Mixtape Monday: S then T

For those of you playing along at home, it has been 607 days since the tape labeled "Q" appeared here on Mixtape Monday back on November 16, 2015. In that time, the entirety of the Hideaway Archives has been packed, relocated, unpacked and the tape known as "R" is apparently nowhere to be found so we roll on to the next tape in the series, tape "S". The tape is plainly labeled "S" as is the spine of the j-card insert but there are no song titles or artists lovingly written out in green ink as Mrs. HERC had done dozens of times previously. So this one is gonna reveal itself one song at a time.
Or not. Shortly, after the first song (The Murder Mix of Dead Or Alive's "You Spin Me Round (Like A Record)") began, the deck began to eat the tape and my rescue efforts proved to be unsuccessful - we lost both the tape as it snapped in two with my splicing days long behind me and the deck, a dual-well JVC TD-W709 with Dolby HX Pro, was smoking and making a godawful horrible screeching noise shortly before I unplugged it and ran it out to garage so the smoke could dissipate without setting off the smoke alarms.
After a half hour of clean-up, it was on to tape "T" and another deck off the bench, an older JVC TD-W222 that tested well - it didn't eat the first two tapes I played in it. I popped in tape "T" and pressed ➤ hoping for the best. A gentle hiss gave way to the unmistakable sound of a needle dropping onto a vinyl record and catching the spiral scratch as the instantly recognizable kick and snare drumbeat of Judas Priest's anthemic "Living After Midnight" begins playing through the speakers and we are off and rocking.
"Living After Midnight" was followed by Accept's "Balls To The Wall", keeping the menacing fun going straight into Quiet Riot's Kevin DuBrow manically urging us to bang our heads before things got real quiet for the 1:20 intro of Dio's "Holy Diver" until the guitars came marching in. And speaking of guitars, Scorpions Rudolf Schenker and Matthias Jabs bring them on "Arizona", a huge favorite here at The Hideaway. Bon and the boys share the story of a woman who liked it done medium rare though she might have been the same girl Aerosmith sang about having the kitty in the middle. I may have enjoyed Nugent's "Wango Tango" back in the day but now I can't skip the song fast enough. Fortunately, Stephen Pearcy saves the day with his delivery "Lack Of Communication" atop dueling solos from Robbin Crosby and Warren DiMartini. The Mighty Zep close out Side A with their cover of a Willie Dixon song. The whole side of the tape times out at just under 47 minutes. Pretty good for the advertised 45 minutes per side of a 90-minute tape.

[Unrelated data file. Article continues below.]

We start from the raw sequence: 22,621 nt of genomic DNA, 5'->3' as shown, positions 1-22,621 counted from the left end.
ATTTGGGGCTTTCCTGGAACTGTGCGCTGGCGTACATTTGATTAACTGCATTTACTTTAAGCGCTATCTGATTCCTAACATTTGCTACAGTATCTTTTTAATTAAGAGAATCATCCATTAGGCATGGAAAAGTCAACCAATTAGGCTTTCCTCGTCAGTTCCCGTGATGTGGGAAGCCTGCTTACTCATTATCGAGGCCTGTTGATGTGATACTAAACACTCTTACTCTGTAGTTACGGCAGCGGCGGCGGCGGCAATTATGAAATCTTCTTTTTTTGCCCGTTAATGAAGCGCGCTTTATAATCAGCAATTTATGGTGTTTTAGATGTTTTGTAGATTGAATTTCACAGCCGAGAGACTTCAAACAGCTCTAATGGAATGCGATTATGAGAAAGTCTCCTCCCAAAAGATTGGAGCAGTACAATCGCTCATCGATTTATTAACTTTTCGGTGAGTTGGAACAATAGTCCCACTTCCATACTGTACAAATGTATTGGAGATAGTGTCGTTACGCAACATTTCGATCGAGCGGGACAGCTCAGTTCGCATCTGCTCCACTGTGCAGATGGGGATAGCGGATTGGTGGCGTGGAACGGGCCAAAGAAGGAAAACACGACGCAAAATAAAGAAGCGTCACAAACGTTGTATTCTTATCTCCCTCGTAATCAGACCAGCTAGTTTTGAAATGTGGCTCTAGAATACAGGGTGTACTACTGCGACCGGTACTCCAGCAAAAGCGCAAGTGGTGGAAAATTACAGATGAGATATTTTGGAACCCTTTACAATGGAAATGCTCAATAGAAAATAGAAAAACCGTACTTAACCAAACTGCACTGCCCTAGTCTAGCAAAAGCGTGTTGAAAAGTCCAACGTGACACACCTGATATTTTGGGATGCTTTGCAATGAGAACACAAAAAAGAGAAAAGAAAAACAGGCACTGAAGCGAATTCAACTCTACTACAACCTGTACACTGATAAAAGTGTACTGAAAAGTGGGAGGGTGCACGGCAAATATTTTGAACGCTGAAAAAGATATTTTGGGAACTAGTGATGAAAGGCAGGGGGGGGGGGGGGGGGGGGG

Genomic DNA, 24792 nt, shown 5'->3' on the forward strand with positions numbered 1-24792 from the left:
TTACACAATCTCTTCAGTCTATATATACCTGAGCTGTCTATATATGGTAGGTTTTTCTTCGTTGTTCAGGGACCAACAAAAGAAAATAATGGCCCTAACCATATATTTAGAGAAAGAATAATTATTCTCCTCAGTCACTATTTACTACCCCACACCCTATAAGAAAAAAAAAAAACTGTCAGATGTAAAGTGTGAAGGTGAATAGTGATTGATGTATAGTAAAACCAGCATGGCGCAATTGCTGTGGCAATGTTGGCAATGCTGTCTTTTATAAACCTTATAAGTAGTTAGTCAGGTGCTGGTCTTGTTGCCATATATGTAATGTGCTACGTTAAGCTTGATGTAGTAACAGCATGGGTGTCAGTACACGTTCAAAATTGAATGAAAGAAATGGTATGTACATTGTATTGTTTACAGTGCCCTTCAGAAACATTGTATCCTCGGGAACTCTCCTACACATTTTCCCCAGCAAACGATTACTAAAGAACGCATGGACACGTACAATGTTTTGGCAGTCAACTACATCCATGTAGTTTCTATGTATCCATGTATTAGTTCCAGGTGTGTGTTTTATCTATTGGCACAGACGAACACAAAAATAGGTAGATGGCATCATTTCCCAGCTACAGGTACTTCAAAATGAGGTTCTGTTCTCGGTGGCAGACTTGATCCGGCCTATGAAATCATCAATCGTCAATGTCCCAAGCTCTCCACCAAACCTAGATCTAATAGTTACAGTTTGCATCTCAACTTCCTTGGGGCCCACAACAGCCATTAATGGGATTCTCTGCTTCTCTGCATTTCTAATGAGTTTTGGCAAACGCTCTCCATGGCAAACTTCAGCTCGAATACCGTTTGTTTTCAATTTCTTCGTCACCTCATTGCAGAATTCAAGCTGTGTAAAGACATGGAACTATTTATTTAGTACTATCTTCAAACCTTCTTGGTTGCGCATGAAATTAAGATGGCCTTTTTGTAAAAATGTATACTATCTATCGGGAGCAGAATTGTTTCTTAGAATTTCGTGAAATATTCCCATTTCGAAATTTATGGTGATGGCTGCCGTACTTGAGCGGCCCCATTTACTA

SIDE A46:49
1980Living After MidnightJudas Priest03:30
1983Balls To The WallAccept05:43
1983Metal Health (Bang Your Head)Quiet Riot05:17
1983Holy DiverDio05:54
1979Touch Too MuchAC/DC04:26
1975Walk This WayAerosmith03:43
1980Wango TangoTed Nugent04:48
1984Lack Of CommunicationRatt03:57
1969Whole Lotta LoveLed Zeppelin05:35
SIDE B45:43
1980Rock BrigadeDef Leppard03:11
1983Breaking the ChainsDokken03:53
1983Looks That KillMötley Crüe05:06
1983(You Can Still) Rock In AmericaNight Ranger04:15
1984Freewheel BurningJudas Priest04:24
1976Dirty Deeds Done Dirt CheapAC/DC03:52
1984Wanted ManRatt03:40
1984The Last In LineDio05:45
1979Beautiful GirlsVan Halen03:56
1984RunawayBon Jovi03:51
1981Heavy MetalSammy Hagar03:50
"Rock Brigade", the leadoff track from Def Leppard's 1980 debut album On Through The Night kicks off Side B. Don Dokken's vocals and George Lynch's screaming guitar keep the energy high with "Breaking The Chains", one of the most popular air guitar jams here at The Hideaway. The relentless riffage remains raw courtesy of Mick Mars and the rest of his Mötley mates on "Looks That Kill" before Brad Gillis and Jeff Watson prove that "(You Can Still) Rock In America". The twin axe attack continues with "Freewheel Burning" as K.K. Downing and Glenn Tipton swap solos until the Brothers Young pledge "Dirty Deeds Done Dirt Cheap". Ratt returns with "Wanted Man", another track I liked more back then than I do now. Dio makes a second heavy appearance with "The Last In Line" before the mood lightens a bit with Van Halen's "Beautiful Girls" and Bon Jovi's "Runaway". The final song on the tape is the somewhat off, second version of Sammy Hagar's "Heavy Metal" from his Standing Hampton album, another inferior choice on my part as the only version of this song that should be heard is the original version on the Heavy Metal soundtrack album. Still, there are worse ways to close out a tape.
I have little doubt this tape got very little play from my future wife back in late 1985 when I believe it was made. We had attended (and would attend even more) concerts by all of the acts featured on this tape (EXCEPT Accept, Ted Nugent, and Led Zeppelin) during our initial courtship of 1984-1985. We would eventually witness a pathetic appearance by the nutjob Nugent as an opener for KISS in 2000, in what has turned out to be our very last concert.

1 comment:

  1. Herc, this tape reminds me of hanging out during the summers of my last few years of high school with my best friend John. He was into metal so that was the soundtrack he spun on the turntable while we hung out in his room - drawing comic strips, reading comics, and playing games on his Commodore 64.